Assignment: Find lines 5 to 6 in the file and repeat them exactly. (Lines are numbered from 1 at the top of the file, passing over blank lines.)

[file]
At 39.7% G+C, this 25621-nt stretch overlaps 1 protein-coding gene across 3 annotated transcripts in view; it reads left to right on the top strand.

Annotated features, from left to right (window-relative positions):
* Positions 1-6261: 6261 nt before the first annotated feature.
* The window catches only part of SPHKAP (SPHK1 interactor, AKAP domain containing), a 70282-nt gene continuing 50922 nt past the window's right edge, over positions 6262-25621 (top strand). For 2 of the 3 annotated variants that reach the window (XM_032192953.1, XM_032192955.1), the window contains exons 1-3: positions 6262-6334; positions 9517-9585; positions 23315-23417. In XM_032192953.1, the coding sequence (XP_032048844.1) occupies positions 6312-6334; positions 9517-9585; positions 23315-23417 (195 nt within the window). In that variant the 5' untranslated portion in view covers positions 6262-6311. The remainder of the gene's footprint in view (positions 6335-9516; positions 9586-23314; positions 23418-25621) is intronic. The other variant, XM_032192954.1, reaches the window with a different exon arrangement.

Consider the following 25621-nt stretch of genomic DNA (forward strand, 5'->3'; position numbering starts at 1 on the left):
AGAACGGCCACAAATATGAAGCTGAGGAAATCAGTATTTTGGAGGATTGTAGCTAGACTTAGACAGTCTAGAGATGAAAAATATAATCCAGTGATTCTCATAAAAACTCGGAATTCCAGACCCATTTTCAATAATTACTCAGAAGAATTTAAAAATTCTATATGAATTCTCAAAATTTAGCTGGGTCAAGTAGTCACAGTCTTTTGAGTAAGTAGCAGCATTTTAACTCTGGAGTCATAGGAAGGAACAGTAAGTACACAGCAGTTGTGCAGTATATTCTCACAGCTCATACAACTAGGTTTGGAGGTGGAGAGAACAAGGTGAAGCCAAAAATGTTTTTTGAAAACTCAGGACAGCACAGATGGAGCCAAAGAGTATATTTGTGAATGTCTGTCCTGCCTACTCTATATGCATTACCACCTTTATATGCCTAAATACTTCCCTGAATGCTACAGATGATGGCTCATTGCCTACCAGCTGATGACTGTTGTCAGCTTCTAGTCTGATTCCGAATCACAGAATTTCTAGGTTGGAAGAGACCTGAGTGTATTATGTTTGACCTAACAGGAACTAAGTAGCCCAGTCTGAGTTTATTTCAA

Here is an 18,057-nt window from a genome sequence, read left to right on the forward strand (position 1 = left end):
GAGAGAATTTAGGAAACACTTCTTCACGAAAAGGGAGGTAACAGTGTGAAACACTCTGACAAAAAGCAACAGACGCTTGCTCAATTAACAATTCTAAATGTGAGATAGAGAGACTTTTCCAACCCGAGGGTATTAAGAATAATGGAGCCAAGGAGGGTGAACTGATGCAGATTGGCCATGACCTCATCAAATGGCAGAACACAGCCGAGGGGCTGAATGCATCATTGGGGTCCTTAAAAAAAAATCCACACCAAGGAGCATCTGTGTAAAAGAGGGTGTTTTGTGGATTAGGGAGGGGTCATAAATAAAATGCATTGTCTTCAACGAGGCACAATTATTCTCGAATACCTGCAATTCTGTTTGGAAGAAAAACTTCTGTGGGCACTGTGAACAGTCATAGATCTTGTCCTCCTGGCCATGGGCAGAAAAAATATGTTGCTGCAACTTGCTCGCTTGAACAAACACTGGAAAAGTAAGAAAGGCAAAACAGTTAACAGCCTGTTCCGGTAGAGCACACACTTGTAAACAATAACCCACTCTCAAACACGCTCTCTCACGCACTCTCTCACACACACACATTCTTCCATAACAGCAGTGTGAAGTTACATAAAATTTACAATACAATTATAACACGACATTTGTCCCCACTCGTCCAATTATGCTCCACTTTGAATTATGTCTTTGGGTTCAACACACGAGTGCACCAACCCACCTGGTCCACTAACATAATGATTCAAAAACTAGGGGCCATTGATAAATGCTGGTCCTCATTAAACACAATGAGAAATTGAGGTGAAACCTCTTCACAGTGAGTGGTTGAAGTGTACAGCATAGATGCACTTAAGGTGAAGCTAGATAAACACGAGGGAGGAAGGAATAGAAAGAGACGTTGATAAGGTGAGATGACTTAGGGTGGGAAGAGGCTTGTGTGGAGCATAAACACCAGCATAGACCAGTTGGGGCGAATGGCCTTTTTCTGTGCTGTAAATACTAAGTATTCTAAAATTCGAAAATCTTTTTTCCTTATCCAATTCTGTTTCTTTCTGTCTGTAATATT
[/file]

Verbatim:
Consider the following 25621-nt stretch of genomic DNA (forward strand, 5'->3'; position numbering starts at 1 on the left):
AGAACGGCCACAAATATGAAGCTGAGGAAATCAGTATTTTGGAGGATTGTAGCTAGACTTAGACAGTCTAGAGATGAAAAATATAATCCAGTGATTCTCATAAAAACTCGGAATTCCAGACCCATTTTCAATAATTACTCAGAAGAATTTAAAAATTCTATATGAATTCTCAAAATTTAGCTGGGTCAAGTAGTCACAGTCTTTTGAGTAAGTAGCAGCATTTTAACTCTGGAGTCATAGGAAGGAACAGTAAGTACACAGCAGTTGTGCAGTATATTCTCACAGCTCATACAACTAGGTTTGGAGGTGGAGAGAACAAGGTGAAGCCAAAAATGTTTTTTGAAAACTCAGGACAGCACAGATGGAGCCAAAGAGTATATTTGTGAATGTCTGTCCTGCCTACTCTATATGCATTACCACCTTTATATGCCTAAATACTTCCCTGAATGCTACAGATGATGGCTCATTGCCTACCAGCTGATGACTGTTGTCAGCTTCTAGTCTGATTCCGAATCACAGAATTTCTAGGTTGGAAGAGACCTGAGTGTATTATGTTTGACCTAACAGGAACTAAGTAGCCCAGTCTGAGTTTATTTCAA